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47 Comments on "Baseball’s Takeaway/Giveaway Leaders"

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e pluribus munu
Guest
Doug, I appreciate the extremely detailed work here (too detailed for my eyes in the final charts!). I’ve never seen these sorts of figures or thought about ways to measure the relationship between unearned runs and team quality, as opposed to fielding stats and team quality. I have a couple of thoughts that you may be able to respond to. I’m not at all clear why the percentage margin is a better guide than the absolute margin. The percentage applied to runs allowed presumably tends to reflect the relative strengths of pitching and fielding, but not the absolute strengths, so… Read more »
Doug
Guest
The reason for introducing the percentage margin metric was not because it’s a good or meaningful metric (it’s not). Rather, it was to test the hypothesis that a good UER Margin is an effect of having a good team, rather than a cause. That hypothesis is based on the perceived “built-in” advantages in posting a good UER Margin that good teams enjoy, namely: – scoring lots of runs, which will usually include a goodly number that are unearned, based on having more men on base because of more balls in play and, therefore, more chances for errors – giving up… Read more »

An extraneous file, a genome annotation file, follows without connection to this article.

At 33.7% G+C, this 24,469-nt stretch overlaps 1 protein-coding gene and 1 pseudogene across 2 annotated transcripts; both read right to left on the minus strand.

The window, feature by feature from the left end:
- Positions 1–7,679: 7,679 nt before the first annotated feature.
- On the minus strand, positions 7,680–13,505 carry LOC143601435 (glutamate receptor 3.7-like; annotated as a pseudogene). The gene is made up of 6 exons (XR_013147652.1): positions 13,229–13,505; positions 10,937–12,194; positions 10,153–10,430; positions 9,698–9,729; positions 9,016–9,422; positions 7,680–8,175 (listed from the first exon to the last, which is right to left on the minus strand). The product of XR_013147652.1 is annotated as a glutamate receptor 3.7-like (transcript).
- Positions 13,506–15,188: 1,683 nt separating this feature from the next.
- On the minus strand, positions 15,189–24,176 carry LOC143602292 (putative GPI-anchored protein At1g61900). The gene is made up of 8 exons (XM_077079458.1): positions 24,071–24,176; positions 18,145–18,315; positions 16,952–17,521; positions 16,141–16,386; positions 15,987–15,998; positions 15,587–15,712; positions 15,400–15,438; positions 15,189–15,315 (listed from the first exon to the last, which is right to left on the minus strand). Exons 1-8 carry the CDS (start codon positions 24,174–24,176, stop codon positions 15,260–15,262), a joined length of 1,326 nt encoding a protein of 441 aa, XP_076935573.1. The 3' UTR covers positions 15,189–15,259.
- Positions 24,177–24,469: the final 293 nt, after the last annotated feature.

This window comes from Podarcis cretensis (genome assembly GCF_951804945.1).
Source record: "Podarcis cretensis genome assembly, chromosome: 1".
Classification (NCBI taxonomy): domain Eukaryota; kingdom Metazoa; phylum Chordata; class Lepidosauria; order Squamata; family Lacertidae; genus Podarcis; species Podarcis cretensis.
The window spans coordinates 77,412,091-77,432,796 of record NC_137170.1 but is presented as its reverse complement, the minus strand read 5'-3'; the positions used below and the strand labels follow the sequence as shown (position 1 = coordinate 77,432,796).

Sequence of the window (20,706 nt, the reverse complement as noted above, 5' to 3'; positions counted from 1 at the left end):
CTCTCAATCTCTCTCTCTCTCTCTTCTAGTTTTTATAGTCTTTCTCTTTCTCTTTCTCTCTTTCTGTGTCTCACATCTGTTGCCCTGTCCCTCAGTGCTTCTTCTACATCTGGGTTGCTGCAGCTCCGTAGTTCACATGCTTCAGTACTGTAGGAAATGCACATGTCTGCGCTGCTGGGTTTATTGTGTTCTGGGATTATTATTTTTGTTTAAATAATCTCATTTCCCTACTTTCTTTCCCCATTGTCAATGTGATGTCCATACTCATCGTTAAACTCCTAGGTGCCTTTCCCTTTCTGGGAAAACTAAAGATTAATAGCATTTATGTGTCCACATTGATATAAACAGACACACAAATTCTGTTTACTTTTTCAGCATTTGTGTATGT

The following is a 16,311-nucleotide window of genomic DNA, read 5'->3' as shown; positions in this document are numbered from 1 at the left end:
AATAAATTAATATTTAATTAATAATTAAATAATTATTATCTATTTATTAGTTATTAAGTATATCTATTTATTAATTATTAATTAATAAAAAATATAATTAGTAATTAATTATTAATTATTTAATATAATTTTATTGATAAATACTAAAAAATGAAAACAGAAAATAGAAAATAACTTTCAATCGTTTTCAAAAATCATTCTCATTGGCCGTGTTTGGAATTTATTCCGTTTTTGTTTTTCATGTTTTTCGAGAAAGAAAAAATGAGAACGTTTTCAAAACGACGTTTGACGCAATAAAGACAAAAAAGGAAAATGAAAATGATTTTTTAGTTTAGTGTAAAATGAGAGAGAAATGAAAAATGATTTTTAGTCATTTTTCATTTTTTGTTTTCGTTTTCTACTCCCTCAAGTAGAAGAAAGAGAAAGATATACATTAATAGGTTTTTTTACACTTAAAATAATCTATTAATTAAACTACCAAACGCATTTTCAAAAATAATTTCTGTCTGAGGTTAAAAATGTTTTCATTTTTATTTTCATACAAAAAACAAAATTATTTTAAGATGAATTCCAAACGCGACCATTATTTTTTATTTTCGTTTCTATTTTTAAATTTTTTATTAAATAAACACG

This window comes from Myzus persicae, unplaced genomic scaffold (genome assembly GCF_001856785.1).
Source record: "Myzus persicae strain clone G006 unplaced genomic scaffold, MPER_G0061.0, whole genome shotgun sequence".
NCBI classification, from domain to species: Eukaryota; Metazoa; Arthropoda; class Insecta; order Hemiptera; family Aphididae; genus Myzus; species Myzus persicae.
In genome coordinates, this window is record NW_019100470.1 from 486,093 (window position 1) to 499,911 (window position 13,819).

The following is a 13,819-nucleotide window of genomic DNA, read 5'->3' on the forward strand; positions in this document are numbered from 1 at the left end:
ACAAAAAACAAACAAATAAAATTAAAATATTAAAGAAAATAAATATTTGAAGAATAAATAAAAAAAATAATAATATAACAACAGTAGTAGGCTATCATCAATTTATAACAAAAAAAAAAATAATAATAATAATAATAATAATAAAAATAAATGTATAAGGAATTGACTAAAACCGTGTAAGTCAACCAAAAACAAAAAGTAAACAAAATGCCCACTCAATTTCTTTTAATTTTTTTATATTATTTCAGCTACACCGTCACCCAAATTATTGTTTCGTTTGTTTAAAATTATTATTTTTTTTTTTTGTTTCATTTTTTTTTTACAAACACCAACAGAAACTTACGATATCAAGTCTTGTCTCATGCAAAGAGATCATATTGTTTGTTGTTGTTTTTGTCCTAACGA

e pluribus munu
Guest

Ah – I see your reasoning now, Doug. Thanks for your patient response.

kds
Guest

In the very first chart you have MIN twice and WSN (my nats) not at all.

Doug
Guest

Sorry about that, kds. I’ll fix the chart.

The Nats are the first MIN on the chart with a +3 UER Margin.

David P
Guest
The record for most runs allowed in a season with all of them being earned is held by Joel Piniero. In 2005, he gave up 118 run, all earned. The record “makes sense” since the Mariners were tied for the fewest errors in the majors that year (86). What doesn’t make sense is the record he broke. In 1976, pitching for the Atlanta Braves, Dick Ruthven gave up 112 runs, all earned. That Braves team committed 167 errors, nearly twice as many as Piniero’s Mariners. Four other pitchers on that team gave up double digit unearned runs, including Bruce Dal… Read more »